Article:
By John Russell

DARPA Continues Investment in Post-Moore’s Technologies

July 24, 2017

The U.S. military long ago ceded dominance in electronics innovation to Silicon Valley, the DoD-backed powerhouse that has driven microelectronic generation for decades. With Moore's Law clearly running out of steam, the Read more…

By George Leopold

Graphcore Readies Launch of 16nm Colossus-IPU Chip

July 20, 2017

A second $30 million funding round for U.K. AI chip developer Graphcore sets up the company to go to market with its “intelligent processing unit” (IPU) in 2017 with scale-up production for enterprise datacenters and Read more…

By Tiffany Trader

HPE Extreme Performance Solutions

HPE Servers Deliver High Performance Remote Visualization

Whether generating seismic simulations, locating new productive oil reservoirs, or constructing complex models of the earth’s subsurface, energy, oil, and gas (EO&G) is a highly data-driven industry. Read more…

Trinity Supercomputer’s Haswell and KNL Partitions Are Merged

July 19, 2017

Trinity supercomputer’s two partitions – one based on Intel Xeon Haswell processors and the other on Xeon Phi Knights Landing – have been fully integrated are now available for use on classified work in the Nationa Read more…

By HPCwire Staff

NSF Project Sets Up First Machine Learning Cyberinfrastructure – CHASE-CI

July 25, 2017

Earlier this month, the National Science Foundation issued a $1 million grant to Larry Smarr, director of Calit2, and a group of his colleagues to create a comm Read more…

By John Russell

Graphcore Readies Launch of 16nm Colossus-IPU Chip

July 20, 2017

A second $30 million funding round for U.K. AI chip developer Graphcore sets up the company to go to market with its “intelligent processing unit” (IPU) in Read more…

By Tiffany Trader

Fujitsu Continues HPC, AI Push

July 19, 2017

Summer is well under way, but the so-called summertime slowdown, linked with hot temperatures and longer vacations, does not seem to have impacted Fujitsu's out Read more…

By Tiffany Trader

Researchers Use DNA to Store and Retrieve Digital Movie

July 18, 2017

From abacus to pencil and paper to semiconductor chips, the technology of computing has always been an ever-changing target. The human brain is probably the com Read more…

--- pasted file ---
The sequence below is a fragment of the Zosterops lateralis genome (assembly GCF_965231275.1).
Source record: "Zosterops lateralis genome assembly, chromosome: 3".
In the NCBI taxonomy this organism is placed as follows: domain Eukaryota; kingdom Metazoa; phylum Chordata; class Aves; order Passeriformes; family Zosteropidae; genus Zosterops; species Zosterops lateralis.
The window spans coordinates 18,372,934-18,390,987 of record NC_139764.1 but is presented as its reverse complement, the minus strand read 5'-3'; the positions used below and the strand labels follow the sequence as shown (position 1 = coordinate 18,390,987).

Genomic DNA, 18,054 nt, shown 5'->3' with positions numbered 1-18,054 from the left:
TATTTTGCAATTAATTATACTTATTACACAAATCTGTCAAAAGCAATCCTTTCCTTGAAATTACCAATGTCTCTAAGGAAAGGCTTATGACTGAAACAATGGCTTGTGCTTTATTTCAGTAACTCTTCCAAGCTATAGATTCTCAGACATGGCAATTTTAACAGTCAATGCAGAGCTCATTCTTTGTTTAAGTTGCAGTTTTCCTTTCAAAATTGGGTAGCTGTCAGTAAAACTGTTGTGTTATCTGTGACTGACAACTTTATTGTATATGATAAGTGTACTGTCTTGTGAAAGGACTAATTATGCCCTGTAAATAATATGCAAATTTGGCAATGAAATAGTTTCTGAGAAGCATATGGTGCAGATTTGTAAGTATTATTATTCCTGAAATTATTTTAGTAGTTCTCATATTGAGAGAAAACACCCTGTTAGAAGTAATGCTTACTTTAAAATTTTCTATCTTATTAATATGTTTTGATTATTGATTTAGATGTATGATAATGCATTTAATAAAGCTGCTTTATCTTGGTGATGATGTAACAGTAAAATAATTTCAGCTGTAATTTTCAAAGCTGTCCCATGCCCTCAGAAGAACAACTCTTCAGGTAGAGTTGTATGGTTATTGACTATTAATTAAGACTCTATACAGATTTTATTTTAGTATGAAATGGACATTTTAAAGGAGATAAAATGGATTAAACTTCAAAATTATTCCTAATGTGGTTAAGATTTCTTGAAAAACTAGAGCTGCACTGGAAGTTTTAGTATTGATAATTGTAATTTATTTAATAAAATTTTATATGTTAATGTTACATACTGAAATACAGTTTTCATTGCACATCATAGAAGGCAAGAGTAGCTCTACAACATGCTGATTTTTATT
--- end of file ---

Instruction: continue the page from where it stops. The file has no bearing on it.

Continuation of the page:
By John Russell

The Exascale FY18 Budget – The Next Step

July 17, 2017

On July 12, 2017, the U.S. federal budget for its Exascale Computing Initiative (ECI) took its next step forward. On that day, the full Appropriations Committee Read more…

By Alex R. Larzelere

Women in HPC Luncheon Shines Light on Female-Friendly Hiring Practices

July 13, 2017

The second annual Women in HPC luncheon was held on June 20, 2017, during the International Supercomputing Conference in Frankfurt, Germany. The luncheon provid Read more…

By Tiffany Trader

Satellite Advances, NSF Computation Power Rapid Mapping of Earth’s Surface

July 13, 2017

New satellite technologies have completely changed the game in mapping and geographical data gathering, reducing costs and placing a new emphasis on time series Read more…

By Ken Chiacchia and Tiffany Jolley

Intel Skylake: Xeon Goes from Chip to Platform

July 13, 2017

With yesterday’s New York unveiling of the new “Skylake” Xeon Scalable processors, Intel made multiple runs at multiple competitive threats and strategic Read more…

By Doug Black

Google Pulls Back the Covers on Its First Machine Learning Chip

April 6, 2017

This week Google released a report detailing the design and performance characteristics of the Tensor Processing Unit (TPU), its custom ASIC for the inference Read more…

By Tiffany Trader

Nvidia Responds to Google TPU Benchmarking

April 10, 2017

Nvidia highlights strengths of its newest GPU silicon in response to Google's report on the performance and energy advantages of its custom tensor processor. Read more…

By Tiffany Trader

Quantum Bits: D-Wave and VW; Google Quantum Lab; IBM Expands Access

March 21, 2017

For a technology that’s usually characterized as far off and in a distant galaxy, quantum computing has been steadily picking up steam. Just how close real-wo Read more…